In an era of personalized medicine, familial hypercholesterolemia is potentially one of the most tractable conditions to deliver the promised society-wide benefits of the implementation of this paradigm. Controlling the disease, however, requires a multipronged approach and the orchestrated participation of several different stakeholders.

Precision screening for familial hypercholesterolaemia: a machine learning study applied to electronic health encounter data
K Myers, Lancet Digital Health, October 21, 2019 (Posted: Oct-21-2019 10AM)

The FIND FH model successfully scans large, diverse, and disparate health-care encounter databases to identify individuals with familial hypercholesterolemia. Using a machine learning model,we flagged 1?331?759 of 170?416?201 patients in the national database and 866 of 173?733 individuals in the health-care delivery system dataset as likely to have FH.

Technology approaches to digital health literacy.
Dunn Patrick et al. International journal of cardiology 2019 Oct 294-296 (Posted: Oct-15-2019 8AM)

Digital health literacy is an extension of health literacy and uses the same operational definition. Technology solutions have the potential to promote health literacy. Technology solutions should go beyond building literacy and numeracy skills to functional and critical skills, such as navigating the healthcare system, communication and shared decision making.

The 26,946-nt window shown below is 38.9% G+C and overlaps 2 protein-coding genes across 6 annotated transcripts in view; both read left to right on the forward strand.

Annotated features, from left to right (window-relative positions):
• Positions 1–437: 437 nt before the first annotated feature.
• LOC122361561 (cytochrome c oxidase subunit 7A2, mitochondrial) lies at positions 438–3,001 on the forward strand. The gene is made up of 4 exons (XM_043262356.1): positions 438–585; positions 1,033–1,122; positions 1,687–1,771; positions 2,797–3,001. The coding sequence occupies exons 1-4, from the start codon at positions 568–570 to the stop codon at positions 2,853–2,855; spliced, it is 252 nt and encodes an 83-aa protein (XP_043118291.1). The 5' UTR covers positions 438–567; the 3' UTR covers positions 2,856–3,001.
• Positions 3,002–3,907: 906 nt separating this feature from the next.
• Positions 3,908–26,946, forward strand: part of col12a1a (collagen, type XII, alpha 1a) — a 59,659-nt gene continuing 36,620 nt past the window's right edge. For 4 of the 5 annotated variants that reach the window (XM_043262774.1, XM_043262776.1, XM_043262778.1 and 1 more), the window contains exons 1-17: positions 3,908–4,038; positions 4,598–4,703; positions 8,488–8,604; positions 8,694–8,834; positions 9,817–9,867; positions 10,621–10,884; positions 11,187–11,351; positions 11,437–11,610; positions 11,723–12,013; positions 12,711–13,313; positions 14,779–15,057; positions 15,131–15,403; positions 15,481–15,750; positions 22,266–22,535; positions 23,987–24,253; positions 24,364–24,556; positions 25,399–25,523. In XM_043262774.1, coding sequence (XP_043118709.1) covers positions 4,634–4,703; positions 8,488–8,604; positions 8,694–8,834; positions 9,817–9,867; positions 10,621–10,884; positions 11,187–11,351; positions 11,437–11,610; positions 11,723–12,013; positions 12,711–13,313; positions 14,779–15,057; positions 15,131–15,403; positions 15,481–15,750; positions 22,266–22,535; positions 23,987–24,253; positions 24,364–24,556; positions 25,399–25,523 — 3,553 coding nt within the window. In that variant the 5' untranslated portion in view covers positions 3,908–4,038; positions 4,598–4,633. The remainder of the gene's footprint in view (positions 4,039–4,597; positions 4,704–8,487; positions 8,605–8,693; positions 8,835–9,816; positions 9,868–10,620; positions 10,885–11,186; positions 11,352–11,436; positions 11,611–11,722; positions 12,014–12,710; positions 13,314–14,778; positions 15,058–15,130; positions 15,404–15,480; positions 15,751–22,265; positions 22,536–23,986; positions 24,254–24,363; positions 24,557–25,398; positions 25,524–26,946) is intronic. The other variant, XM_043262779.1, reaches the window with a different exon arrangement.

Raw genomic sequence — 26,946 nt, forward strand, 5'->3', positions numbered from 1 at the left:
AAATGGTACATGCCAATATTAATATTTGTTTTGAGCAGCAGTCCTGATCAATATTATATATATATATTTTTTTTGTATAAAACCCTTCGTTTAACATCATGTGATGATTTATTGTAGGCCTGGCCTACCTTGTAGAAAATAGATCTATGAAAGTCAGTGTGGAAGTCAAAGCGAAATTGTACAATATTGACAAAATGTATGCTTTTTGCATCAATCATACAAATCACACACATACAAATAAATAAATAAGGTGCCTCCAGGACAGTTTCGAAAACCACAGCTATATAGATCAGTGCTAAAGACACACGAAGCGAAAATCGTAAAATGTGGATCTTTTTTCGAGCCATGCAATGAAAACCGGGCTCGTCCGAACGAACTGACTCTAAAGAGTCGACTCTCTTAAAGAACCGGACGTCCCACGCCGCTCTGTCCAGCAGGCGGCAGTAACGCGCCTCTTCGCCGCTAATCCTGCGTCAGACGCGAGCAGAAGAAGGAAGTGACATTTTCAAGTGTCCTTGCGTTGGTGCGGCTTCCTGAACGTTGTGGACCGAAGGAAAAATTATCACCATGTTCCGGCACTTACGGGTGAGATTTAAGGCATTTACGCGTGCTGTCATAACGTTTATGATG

Wearable technology and lifestyle management: the fight against obesity and diabetes
The Lancet Digital Health, Vol 1, Iss 6, Pe 243, October 1, 2019 (Posted: Oct-11-2019 0PM)

An awakening in medicine: the partnership of humanity and intelligent machines
LA Celi et al, Lancet Digital Health, September 27, 2019 (Posted: Sep-28-2019 8AM)

"The guidance of AI methods requires more precise definitions: eg, what is normal, what abnormalities require clinical intervention, what outcomes are we trying to achieve, and what costs are acceptable to do so?"